Liquid-Membrane Hollow Fiber Enzyme Reactors

  • W. K. Lo
  • S. Putcha
  • B. U. Kim
  • L. Griffith
  • S. Bissell
  • P. R. Rony


The hollow fiber enzyme reactor has continued to attract both experimental and theoretical attention (1–8) since a theoretical study was first published in 1971 (9). A motivating force for the interest in the hollow fiber reactor, other than the fact that it is another object for chemical engineers to model mathematically, is the fact that it is one of the few practical reactors for the “immobilization” of multienzyme-coenzyme mixtures, a subject that is very much at the forefront of enzyme engineering at the present time. Notable is the work of Ford, Chambers and collaborators (1–3), who developed the first workable system for continuous steady-state operation with cofactor-requiring enzymes. These investigators employed a Dow reverse osmosis hollow fiber beaker, which had a rather tight membrane cutoff (200 M.W.), to retain the cofactor. They observed, however, that the permeability of even low molecular weight substrates and products (e.g. ethanol, acetaldehyde, and acetate) was quite small and suggested that a more open membrane, one with a higher molecular weight cutoff, would not only increase the permeability of small molecules, but would expand the capability of the hollow fiber reactor to higher molecular weight substrates and products.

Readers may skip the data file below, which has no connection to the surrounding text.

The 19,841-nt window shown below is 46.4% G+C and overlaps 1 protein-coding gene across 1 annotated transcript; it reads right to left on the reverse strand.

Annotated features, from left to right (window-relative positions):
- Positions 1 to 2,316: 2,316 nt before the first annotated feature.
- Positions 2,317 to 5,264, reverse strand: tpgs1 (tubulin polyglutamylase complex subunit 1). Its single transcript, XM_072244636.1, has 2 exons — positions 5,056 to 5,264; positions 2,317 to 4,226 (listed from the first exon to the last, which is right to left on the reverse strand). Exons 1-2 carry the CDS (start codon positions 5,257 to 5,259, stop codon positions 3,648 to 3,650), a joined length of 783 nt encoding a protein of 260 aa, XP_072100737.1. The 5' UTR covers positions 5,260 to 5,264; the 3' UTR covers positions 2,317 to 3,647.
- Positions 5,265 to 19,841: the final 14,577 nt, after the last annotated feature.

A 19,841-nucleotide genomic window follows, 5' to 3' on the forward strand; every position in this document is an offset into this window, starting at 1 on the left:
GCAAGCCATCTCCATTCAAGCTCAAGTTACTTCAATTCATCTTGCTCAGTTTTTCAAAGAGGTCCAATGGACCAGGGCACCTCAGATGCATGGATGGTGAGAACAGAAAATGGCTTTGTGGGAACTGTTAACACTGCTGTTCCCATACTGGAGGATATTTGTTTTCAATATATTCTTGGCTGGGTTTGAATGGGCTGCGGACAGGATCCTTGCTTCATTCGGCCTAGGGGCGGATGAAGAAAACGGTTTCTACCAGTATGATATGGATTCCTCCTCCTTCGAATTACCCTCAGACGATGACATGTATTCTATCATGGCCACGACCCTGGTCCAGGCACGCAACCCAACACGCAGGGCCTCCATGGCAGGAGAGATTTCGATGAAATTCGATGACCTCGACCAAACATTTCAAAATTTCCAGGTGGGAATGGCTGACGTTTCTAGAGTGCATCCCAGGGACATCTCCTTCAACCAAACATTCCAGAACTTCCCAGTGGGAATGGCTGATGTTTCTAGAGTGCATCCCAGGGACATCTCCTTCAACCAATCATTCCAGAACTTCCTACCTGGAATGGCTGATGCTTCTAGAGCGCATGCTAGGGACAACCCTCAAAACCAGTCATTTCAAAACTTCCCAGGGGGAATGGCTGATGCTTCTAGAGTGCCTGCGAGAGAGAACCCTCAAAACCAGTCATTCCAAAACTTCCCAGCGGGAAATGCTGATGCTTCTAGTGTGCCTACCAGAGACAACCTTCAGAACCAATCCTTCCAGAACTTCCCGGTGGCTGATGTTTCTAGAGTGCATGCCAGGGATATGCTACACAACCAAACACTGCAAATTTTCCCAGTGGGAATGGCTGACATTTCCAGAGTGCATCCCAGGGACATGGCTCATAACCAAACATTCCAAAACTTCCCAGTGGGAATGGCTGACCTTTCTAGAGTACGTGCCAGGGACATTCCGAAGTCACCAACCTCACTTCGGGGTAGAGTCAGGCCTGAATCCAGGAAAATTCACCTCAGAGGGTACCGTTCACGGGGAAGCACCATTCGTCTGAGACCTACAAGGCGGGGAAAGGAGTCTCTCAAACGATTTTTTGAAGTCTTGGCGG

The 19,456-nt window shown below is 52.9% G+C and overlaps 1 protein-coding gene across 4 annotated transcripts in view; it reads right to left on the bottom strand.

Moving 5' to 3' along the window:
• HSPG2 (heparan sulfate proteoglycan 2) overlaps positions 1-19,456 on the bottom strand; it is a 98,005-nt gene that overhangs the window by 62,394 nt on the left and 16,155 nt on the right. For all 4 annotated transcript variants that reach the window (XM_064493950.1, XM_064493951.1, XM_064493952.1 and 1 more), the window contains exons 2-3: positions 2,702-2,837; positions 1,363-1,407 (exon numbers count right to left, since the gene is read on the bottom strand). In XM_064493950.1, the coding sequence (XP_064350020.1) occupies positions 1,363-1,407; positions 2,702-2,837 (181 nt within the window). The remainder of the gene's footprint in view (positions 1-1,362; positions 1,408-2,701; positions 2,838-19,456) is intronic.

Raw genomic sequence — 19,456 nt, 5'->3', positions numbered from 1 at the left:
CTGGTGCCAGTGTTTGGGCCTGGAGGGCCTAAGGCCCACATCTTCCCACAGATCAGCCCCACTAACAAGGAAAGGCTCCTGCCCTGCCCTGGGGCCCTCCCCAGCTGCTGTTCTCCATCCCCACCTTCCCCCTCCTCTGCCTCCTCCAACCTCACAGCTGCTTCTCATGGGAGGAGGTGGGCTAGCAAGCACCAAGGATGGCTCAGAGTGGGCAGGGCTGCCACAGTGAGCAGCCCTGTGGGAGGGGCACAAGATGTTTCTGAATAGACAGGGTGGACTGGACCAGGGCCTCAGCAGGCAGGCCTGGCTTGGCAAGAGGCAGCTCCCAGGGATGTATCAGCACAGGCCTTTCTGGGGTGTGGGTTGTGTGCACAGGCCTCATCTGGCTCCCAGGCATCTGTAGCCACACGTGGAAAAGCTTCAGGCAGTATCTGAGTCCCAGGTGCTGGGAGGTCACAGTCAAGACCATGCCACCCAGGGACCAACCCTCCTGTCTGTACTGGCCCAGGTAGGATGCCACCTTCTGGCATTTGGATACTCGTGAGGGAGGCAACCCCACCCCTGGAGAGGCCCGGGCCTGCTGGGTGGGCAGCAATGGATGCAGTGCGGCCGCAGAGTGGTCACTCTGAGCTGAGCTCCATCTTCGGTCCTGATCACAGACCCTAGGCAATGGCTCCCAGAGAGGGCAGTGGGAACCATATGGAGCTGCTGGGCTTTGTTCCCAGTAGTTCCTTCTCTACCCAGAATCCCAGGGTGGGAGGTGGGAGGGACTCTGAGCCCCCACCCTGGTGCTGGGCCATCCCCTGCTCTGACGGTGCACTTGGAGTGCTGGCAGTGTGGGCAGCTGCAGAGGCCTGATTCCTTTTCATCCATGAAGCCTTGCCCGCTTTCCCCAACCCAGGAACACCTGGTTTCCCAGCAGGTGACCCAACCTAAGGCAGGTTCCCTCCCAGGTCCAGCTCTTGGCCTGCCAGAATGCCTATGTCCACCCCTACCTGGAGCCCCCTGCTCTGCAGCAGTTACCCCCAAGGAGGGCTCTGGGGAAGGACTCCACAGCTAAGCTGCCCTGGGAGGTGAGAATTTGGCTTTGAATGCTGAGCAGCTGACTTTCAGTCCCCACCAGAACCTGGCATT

Hollow Fiber Liquid Membrane Methyl Acetate Fiber Wall Permeation Coefficient 
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Copyright information

© Springer Science+Business Media New York 1978

Authors and Affiliations

  • W. K. Lo
    • 1
  • S. Putcha
    • 1
  • B. U. Kim
    • 1
  • L. Griffith
    • 1
  • S. Bissell
    • 1
  • P. R. Rony
    • 1
  1. 1.Department of Chemical EngineeringVirginia Polytechnic Institute & State UniversityBlacksburgUSA

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